That’s six films, not one. When you try to tell all of these stories at once, what you actually do is tell a very thin, surface-level version of each, robbing it of all of the depth and emotional power it could have had. Further, look at those stories. Is this movie about the father, the daughter, their relationship, or the daughter’s other relationship? Using multiple plots like this can work if there is a single narrative thread, but a single thread isn’t here, so it doesn’t work.

It’s easy to see how the plots could have happened: the aging baseball scout losing his job to computers and stats mirrors the daughter’s change of relationships from the good-on-paper-but-passionless relationship to the opposite, the foil of the players he’s carefully mentored to the daughter he ignored emphasizes what he’s done with her, the fact that Amy Adams and Justin Timberlake playing the younger roles means that they are going to have to have a romance, and there needs to be some reason besides just being a bastard that the old man didn’t care for his daughter (after all, Eastwood can’t really be a bad guy). It could easily be that writer Randy Brown began with a screenplay telling any one of those stories and telling it well and then had these things added along the way for the sake of family-friendliness and/or commercialism (particularly the Adams/Timberlake romance). Someone should have realized that the film was way off course at some point–hell, Eastwood himself, for all his faults as an actor, is a very talented director who should have recognized the problems (though admittedly focus has been a problem of some of his films as well)–but it apparently never happened.

Visually, the film is actually a bit better than it deserves. It works on a full, saturated color palette that really fits the whole baseball story perfectly and while Robert Lorenz couldn’t be said to have done anything particularly interesting, that once-common look is now relatively rare in modern filmmaking and he certainly doesn’t do anything else that takes away from it. It’s not the most visually creative film, but it’s far from bad. Long-time Eastwood cinematographer Tom Stern and Lorenz deserve some credit for at least doing that much, especially considering the derision that Lorenz and Randy Brown deserve for so much of the film.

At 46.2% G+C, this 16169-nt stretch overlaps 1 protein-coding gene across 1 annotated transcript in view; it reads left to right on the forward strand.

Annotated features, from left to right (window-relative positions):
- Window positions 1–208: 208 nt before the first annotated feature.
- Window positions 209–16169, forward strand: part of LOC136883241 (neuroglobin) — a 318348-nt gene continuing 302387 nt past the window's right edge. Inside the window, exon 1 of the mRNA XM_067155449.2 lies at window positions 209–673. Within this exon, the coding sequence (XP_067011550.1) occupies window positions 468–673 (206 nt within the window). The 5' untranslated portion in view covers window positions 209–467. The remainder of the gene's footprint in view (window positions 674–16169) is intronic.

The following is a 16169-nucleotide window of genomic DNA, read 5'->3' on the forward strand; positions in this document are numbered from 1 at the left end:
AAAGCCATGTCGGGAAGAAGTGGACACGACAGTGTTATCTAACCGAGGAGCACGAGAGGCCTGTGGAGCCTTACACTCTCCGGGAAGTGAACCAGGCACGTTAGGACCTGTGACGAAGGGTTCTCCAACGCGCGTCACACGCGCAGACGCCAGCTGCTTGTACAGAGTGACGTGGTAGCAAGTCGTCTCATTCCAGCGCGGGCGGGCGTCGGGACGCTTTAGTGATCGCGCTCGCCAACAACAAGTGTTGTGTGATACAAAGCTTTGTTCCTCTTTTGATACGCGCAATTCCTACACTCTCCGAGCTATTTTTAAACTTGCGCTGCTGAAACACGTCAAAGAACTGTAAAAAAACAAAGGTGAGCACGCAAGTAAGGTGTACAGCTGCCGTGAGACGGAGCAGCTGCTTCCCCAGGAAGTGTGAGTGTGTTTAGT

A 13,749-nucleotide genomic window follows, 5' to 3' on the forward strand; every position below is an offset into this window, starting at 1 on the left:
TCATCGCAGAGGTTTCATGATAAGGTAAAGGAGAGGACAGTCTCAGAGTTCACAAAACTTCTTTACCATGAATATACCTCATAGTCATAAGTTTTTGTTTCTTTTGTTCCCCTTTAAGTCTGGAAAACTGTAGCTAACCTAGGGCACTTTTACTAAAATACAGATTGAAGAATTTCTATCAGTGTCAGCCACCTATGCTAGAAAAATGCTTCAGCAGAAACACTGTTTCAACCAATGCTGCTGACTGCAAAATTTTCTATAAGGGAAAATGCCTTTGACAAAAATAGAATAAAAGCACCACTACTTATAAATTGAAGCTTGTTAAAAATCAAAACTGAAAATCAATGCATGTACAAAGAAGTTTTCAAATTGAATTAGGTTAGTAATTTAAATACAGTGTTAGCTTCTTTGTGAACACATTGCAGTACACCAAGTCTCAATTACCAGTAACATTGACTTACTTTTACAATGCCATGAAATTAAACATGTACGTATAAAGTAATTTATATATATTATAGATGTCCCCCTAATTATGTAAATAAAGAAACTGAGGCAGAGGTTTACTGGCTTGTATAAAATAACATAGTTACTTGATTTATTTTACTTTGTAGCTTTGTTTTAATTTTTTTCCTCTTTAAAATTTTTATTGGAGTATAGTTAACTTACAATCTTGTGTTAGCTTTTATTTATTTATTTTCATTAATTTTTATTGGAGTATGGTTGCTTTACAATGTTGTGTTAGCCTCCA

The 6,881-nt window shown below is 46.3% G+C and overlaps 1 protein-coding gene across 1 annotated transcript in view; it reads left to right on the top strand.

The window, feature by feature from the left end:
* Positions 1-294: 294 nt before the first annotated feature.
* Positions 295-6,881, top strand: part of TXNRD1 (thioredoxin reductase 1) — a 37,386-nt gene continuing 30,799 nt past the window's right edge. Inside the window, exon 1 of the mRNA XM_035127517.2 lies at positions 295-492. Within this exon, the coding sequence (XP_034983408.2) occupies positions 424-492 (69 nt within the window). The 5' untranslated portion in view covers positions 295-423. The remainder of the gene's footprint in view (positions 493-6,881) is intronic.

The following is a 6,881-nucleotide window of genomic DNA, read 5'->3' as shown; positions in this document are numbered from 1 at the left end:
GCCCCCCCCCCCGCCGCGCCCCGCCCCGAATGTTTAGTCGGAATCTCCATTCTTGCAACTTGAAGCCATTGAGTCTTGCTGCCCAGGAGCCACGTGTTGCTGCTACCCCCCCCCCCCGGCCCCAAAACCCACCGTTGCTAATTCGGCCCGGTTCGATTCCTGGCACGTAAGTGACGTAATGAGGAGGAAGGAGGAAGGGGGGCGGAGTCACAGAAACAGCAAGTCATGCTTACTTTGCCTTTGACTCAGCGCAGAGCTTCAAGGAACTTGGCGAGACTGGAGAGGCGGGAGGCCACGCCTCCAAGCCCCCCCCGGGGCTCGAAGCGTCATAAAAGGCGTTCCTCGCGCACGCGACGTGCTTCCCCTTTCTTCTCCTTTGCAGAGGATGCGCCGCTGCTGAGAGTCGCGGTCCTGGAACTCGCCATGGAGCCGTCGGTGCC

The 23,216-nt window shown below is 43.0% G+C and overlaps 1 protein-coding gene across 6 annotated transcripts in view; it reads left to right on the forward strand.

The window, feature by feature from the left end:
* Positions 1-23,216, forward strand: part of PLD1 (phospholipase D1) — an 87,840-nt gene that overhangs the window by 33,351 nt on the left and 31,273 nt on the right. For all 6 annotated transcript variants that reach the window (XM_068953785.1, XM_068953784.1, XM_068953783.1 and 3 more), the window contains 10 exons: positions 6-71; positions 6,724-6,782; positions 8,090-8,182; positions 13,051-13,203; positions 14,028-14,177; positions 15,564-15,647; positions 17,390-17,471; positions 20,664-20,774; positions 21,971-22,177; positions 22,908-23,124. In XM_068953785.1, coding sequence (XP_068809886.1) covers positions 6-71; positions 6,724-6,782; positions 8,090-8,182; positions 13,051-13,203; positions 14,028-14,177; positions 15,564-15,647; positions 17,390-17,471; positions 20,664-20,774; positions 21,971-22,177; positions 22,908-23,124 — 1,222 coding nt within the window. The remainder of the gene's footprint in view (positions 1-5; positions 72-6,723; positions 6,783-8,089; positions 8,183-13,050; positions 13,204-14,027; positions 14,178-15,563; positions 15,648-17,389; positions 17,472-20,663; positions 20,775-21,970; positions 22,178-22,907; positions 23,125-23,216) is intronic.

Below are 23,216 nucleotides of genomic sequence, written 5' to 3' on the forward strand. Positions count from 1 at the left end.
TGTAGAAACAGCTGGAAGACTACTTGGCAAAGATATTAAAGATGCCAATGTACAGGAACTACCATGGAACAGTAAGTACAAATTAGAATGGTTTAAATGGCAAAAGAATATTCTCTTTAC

The only actors other than Eastwood with significant screen time are Amy Adams, who is really pretty bad in her performance, keeping a lightness and effervescence that does not befit the character. Meanwhile, that same type of lightness and effervescence is perfect for Justin Timberlake’s character, and he fits that perfectly. His charm and charisma are a perfect fit and he handles a simple role. The film doesn’t expect much of anyone except Adams, and she unfortunately fails.

And of course, no baseball film would be complete without making some ridiculous baseball mistakes. Eastwood is supposed to be scouting a high school baseball player (who is apparently playing the busiest high school schedule ever) the team wants to draft first overall. The “stats guy” (another problem: no one believes in reading stats out and ignoring scouting completely) and younger scout Timberlake both compare him to Albert Pujols and he’s a fat kid playing third base, but then the stats guy calls him a five-tool player. No corner player goes first in the draft, because there’s a limit to the upside of any such player and no high school third baseman can be considered someone who may have plus speed and defense. A left-handed pitcher with decent mechanics gets compared to Sandy Koufax as though that’s a good thing. Koufax had terrible mechanics and that’s why he flamed out young in spite of his unbelievable greatness.  He also gets compared to Randy Johnson for his fastball when Johnson’s success was in fact almost entirely dependent on his slider. The Red Sox decide to pass on the kid they had ranked first for the draft based on the fact that a scout from another organization said, “He can’t hit the curve” and apparently the Sox have no interest in stats (which is of course the opposite of reality–the Red Sox are, along with the Rays and the Astros, perhaps the most SABR-friendly team in baseball). (This is really just scratching the surface. Over at his blog the Dish, baseball writer Keith Law called the film “an insult to anyone who works in the baseball industry.”)

Overall, this is a frustratingly bad movie with a lot of flaws. Not worth seeing.